Upselling in retail is not a new thing: it’s been around for years as an in-store technique employed by sales assistants to boost sales and increase basket value. As footfall continues to represent a challenge for retailers, they must increase average basket size (upselling) and conversion rate, otherwise shops become an unviable asset. However, with the advent of omnichannel retailing came new ways to upsell – that perhaps aren’t as direct as face to face selling – but are now a standard part of any purchase, whether in store or online. We spoke about this on BBC Radio Nottingham last Friday, in a short interview that you can listen again to here. Interview starts at 2:54:40.Click and collectThe benefits to retailers of click and collect are not only improving footfall to stores, but the ability to make even more sales when the customer comes to collect their parcel. Thanks to technological advances in customer profiling, the store assistant could pre-identify the product purchased by the customer, and upsell by recommending complementary items. For example, if they know that the customer has bought a dress, why not recommend matching shoes upon collection, or accessories to “complete the look”? New Look reported that over the festive period, 25% of its click and collect customers made extra purchases in store, increasing the basket value by an average of £27. (There’s a reason most click and collect desks are the back of a store, requiring the customer to walk past all items in the store first before picking up their parcel…) The retailer benefits through increased basket value, and the customer receives a personalised experience that’s likely to impress them. Check out other click and collect benefits in our infographic.Online deliveryUpselling online is a standard function, unlike in a store where it’s motivated by a sales assistant (who may or may not have the confidence to try). This might come in the form of “complete the look” options and additional suggestions that complement the current basket, like ASOS.Another key example of customers being upsold to online comes in the form of delivery options. For example, if the threshold for free delivery is £30, and the customer’s current basket value stands at £25, they could be persuaded with a pop-up to spend just £5 more in order to receive free delivery. As long as retailers remain transparent about their delivery costs, it’s the consumer choice to buy more in order to benefit from incentives such as free delivery, or even discounts such as 10% off. Conclusion? Customers of today have a strong discount mentality, and therefore retailers must build their profit margin in. Upselling is one of the most popular techniques for retailers to achieve larger baskets and more full-price sales.…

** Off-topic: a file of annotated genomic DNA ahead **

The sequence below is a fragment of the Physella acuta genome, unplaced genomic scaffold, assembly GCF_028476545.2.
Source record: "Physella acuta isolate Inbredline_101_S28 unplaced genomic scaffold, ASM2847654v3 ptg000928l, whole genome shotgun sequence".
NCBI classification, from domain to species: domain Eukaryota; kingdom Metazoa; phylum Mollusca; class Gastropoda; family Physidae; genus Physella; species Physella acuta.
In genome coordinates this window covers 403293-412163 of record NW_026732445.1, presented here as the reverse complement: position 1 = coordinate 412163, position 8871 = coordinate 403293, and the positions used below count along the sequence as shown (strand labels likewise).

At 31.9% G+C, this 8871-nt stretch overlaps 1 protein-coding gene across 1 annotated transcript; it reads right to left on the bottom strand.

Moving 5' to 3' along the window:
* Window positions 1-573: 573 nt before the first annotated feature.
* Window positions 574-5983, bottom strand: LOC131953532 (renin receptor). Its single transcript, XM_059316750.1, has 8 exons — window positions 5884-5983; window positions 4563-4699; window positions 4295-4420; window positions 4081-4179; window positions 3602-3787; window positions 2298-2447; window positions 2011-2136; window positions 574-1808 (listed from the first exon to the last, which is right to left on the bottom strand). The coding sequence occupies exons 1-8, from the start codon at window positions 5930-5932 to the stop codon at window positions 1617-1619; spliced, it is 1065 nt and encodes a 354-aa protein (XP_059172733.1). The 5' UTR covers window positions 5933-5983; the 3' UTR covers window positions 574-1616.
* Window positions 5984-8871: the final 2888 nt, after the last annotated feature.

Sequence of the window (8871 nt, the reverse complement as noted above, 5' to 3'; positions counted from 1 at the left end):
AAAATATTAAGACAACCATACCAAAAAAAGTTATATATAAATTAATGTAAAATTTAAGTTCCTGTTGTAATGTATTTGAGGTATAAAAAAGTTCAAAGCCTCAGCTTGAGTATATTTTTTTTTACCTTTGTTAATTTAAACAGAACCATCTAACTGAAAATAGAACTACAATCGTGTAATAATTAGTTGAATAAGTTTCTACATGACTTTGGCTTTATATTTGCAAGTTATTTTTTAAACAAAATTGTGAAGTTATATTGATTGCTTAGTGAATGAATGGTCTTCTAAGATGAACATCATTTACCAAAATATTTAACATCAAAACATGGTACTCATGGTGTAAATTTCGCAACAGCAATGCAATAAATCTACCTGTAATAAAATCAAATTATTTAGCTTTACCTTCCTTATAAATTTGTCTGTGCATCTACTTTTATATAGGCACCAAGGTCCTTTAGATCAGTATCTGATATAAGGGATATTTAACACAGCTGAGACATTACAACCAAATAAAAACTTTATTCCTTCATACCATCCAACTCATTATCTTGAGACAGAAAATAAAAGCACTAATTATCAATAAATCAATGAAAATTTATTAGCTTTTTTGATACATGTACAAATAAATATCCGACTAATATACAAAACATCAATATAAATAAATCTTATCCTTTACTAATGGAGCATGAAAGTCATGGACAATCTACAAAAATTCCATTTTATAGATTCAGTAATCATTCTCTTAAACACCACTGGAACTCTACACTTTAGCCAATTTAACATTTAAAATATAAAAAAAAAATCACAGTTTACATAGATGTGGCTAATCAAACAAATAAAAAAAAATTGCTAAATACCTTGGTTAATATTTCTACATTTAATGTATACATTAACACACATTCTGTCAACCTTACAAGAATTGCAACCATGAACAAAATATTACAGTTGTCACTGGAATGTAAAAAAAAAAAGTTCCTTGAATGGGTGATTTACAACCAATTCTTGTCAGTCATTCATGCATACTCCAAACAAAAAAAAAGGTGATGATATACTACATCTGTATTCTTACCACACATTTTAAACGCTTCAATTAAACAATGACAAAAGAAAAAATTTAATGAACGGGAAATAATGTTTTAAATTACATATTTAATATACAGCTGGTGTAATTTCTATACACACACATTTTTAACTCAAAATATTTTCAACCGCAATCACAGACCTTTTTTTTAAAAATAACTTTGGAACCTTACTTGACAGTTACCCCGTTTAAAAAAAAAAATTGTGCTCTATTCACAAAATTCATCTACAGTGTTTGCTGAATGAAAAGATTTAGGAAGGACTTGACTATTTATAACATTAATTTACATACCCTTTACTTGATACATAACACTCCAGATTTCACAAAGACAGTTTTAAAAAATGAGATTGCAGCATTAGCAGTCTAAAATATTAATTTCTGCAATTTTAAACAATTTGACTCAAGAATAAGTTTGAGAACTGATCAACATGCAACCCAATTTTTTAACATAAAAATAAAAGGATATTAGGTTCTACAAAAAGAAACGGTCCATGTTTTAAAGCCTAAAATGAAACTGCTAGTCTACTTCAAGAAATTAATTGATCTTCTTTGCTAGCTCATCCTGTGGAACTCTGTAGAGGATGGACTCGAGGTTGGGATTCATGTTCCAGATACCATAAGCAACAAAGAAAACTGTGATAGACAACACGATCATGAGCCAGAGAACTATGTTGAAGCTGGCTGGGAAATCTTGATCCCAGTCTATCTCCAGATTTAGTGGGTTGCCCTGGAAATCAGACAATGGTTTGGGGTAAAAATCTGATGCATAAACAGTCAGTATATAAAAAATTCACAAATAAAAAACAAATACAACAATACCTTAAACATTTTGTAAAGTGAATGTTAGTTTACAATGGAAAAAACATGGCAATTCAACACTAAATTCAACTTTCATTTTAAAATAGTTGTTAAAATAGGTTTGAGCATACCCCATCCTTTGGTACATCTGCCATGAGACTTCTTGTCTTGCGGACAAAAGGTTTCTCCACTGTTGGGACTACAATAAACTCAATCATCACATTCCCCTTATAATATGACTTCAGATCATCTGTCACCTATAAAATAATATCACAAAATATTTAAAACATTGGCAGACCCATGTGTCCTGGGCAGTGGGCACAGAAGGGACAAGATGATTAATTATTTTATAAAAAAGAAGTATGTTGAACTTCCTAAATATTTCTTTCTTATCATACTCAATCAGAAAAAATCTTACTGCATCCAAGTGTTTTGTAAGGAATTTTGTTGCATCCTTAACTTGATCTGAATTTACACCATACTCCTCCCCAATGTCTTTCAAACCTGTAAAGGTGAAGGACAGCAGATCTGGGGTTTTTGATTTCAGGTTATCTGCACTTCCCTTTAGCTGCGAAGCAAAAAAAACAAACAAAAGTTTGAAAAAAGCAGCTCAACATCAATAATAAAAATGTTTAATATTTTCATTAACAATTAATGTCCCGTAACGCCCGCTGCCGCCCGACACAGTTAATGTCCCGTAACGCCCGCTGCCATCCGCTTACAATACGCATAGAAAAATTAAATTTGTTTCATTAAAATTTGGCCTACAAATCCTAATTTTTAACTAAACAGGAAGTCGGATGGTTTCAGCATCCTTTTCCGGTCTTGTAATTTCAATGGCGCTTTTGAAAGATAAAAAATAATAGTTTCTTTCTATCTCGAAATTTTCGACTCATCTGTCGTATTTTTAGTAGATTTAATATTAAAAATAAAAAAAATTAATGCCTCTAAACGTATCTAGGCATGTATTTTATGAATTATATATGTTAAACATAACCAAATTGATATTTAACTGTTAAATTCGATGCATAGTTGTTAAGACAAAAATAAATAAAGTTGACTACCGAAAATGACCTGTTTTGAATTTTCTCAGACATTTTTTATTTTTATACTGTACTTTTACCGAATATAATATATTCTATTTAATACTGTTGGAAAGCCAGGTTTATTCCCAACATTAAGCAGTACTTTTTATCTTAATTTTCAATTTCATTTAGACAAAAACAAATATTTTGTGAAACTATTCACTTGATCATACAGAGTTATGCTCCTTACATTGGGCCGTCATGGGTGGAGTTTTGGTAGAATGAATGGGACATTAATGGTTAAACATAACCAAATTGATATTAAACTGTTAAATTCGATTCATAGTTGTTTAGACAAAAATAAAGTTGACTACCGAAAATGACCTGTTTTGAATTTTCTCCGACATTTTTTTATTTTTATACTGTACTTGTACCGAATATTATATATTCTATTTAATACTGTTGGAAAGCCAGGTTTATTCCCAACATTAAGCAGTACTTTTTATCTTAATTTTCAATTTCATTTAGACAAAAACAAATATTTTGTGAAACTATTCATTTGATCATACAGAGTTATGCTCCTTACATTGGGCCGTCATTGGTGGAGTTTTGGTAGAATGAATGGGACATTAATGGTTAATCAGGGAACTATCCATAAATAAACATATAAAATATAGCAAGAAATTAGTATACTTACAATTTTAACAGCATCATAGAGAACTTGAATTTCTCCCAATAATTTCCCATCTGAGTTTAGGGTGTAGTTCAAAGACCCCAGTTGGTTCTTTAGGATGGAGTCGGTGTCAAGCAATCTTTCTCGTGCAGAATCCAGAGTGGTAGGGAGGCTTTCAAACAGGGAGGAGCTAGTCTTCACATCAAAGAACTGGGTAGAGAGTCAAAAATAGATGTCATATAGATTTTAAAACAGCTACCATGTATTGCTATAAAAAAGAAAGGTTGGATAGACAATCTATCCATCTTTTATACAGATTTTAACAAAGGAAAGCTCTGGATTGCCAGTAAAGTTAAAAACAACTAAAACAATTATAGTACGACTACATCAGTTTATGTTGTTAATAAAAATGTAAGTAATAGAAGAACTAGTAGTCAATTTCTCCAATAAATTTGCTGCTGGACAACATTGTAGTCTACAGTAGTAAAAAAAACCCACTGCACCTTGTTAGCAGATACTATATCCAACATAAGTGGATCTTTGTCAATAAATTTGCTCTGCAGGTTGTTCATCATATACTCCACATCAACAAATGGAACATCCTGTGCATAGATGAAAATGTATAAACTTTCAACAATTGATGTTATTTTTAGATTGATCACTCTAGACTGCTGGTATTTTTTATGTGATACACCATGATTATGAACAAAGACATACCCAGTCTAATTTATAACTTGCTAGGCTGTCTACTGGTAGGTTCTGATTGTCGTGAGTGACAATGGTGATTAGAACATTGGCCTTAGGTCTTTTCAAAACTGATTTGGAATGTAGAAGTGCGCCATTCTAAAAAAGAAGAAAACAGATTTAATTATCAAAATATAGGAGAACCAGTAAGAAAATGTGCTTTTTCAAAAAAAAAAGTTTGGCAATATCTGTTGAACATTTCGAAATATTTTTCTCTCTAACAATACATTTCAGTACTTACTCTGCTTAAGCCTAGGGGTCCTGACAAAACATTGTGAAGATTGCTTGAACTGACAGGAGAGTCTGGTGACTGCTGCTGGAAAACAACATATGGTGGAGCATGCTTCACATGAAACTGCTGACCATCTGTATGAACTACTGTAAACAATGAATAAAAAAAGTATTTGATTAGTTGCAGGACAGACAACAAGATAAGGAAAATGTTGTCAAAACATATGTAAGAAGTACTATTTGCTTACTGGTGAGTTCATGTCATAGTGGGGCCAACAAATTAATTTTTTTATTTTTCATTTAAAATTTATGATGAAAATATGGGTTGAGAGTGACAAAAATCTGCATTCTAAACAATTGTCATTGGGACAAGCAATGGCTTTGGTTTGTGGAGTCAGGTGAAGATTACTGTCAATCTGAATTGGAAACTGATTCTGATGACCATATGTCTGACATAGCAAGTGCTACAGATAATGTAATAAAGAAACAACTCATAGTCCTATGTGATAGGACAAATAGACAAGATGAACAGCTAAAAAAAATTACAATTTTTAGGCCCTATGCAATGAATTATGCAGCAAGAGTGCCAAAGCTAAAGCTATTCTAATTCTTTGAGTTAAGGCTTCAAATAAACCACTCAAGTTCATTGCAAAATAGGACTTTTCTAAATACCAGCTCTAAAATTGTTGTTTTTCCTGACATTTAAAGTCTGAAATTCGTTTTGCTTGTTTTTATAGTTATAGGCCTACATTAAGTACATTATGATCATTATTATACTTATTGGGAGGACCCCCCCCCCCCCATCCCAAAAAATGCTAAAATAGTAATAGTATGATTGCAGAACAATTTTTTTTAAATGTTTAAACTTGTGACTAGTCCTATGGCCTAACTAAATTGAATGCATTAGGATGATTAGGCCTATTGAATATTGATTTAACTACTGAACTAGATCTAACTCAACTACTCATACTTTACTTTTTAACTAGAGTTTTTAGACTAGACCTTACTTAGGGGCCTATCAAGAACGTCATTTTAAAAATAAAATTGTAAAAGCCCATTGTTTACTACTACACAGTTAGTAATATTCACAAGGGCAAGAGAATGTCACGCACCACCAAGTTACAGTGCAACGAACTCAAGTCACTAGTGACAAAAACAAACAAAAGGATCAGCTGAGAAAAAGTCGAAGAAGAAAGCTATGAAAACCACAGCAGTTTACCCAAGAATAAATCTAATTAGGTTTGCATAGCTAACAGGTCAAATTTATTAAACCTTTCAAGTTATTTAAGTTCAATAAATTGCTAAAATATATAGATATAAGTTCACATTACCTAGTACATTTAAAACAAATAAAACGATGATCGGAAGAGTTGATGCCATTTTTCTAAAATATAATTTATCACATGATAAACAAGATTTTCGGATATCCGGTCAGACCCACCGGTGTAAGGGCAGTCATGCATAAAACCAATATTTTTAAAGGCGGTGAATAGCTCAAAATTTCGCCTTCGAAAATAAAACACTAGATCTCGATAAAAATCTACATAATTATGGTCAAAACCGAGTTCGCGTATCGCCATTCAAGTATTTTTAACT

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maximise stock availability
  • 2 May

Roundtable Discussion II: Personalisation and getting the message right

Here’s the second instalment of our Roundtable discussion, featuring our team’s insights and opinions on personalisation in retail. If you want to know exactly what personalisation is, check out our blog post. In the last Roundtable video, we discussed that striking the correct balance with customers in-store can be a tricky task for retailers, given that a face-to-face personalised experience is fairly new to consumers. In this video, we discuss how personalising online still requires sophistication regarding targeted marketing. What are the opportunities afforded by big data? Do attitudes to sharing information differ between generations (Gen X/ Gen Y/ Gen Z)? And what about the different profiles you might use online (work/domestic)? These topics and more are covered in our short discussion.   You can watch the full video on our YouTube channel here.…